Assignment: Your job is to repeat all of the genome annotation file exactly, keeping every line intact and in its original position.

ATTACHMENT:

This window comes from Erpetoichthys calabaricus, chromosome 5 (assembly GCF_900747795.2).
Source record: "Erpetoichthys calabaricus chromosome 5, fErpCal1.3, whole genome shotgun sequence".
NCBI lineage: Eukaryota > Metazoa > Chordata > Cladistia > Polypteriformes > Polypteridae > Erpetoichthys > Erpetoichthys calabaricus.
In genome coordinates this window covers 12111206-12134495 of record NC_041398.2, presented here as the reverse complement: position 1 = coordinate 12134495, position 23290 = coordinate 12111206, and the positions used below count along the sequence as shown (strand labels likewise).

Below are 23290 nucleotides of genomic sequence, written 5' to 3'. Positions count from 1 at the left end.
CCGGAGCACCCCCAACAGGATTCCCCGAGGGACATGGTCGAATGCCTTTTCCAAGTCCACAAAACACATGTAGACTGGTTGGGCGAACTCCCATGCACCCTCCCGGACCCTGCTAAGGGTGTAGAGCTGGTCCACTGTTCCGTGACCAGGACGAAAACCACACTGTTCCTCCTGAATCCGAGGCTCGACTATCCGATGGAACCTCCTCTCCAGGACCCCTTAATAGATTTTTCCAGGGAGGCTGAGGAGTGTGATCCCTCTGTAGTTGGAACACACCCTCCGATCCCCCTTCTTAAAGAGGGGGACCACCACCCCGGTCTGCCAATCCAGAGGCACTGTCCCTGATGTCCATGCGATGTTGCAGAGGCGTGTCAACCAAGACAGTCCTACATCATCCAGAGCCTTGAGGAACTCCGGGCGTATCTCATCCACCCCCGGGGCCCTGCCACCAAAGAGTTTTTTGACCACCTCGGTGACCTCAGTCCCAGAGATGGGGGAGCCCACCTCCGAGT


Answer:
This window comes from Erpetoichthys calabaricus, chromosome 5 (assembly GCF_900747795.2).
Source record: "Erpetoichthys calabaricus chromosome 5, fErpCal1.3, whole genome shotgun sequence".
NCBI lineage: Eukaryota > Metazoa > Chordata > Cladistia > Polypteriformes > Polypteridae > Erpetoichthys > Erpetoichthys calabaricus.
In genome coordinates this window covers 12111206-12134495 of record NC_041398.2, presented here as the reverse complement: position 1 = coordinate 12134495, position 23290 = coordinate 12111206, and the positions used below count along the sequence as shown (strand labels likewise).

Below are 23290 nucleotides of genomic sequence, written 5' to 3'. Positions count from 1 at the left end.
CCGGAGCACCCCCAACAGGATTCCCCGAGGGACATGGTCGAATGCCTTTTCCAAGTCCACAAAACACATGTAGACTGGTTGGGCGAACTCCCATGCACCCTCCCGGACCCTGCTAAGGGTGTAGAGCTGGTCCACTGTTCCGTGACCAGGACGAAAACCACACTGTTCCTCCTGAATCCGAGGCTCGACTATCCGATGGAACCTCCTCTCCAGGACCCCTTAATAGATTTTTCCAGGGAGGCTGAGGAGTGTGATCCCTCTGTAGTTGGAACACACCCTCCGATCCCCCTTCTTAAAGAGGGGGACCACCACCCCGGTCTGCCAATCCAGAGGCACTGTCCCTGATGTCCATGCGATGTTGCAGAGGCGTGTCAACCAAGACAGTCCTACATCATCCAGAGCCTTGAGGAACTCCGGGCGTATCTCATCCACCCCCGGGGCCCTGCCACCAAAGAGTTTTTTGACCACCTCGGTGACCTCAGTCCCAGAGATGGGGGAGCCCACCTCCGAGT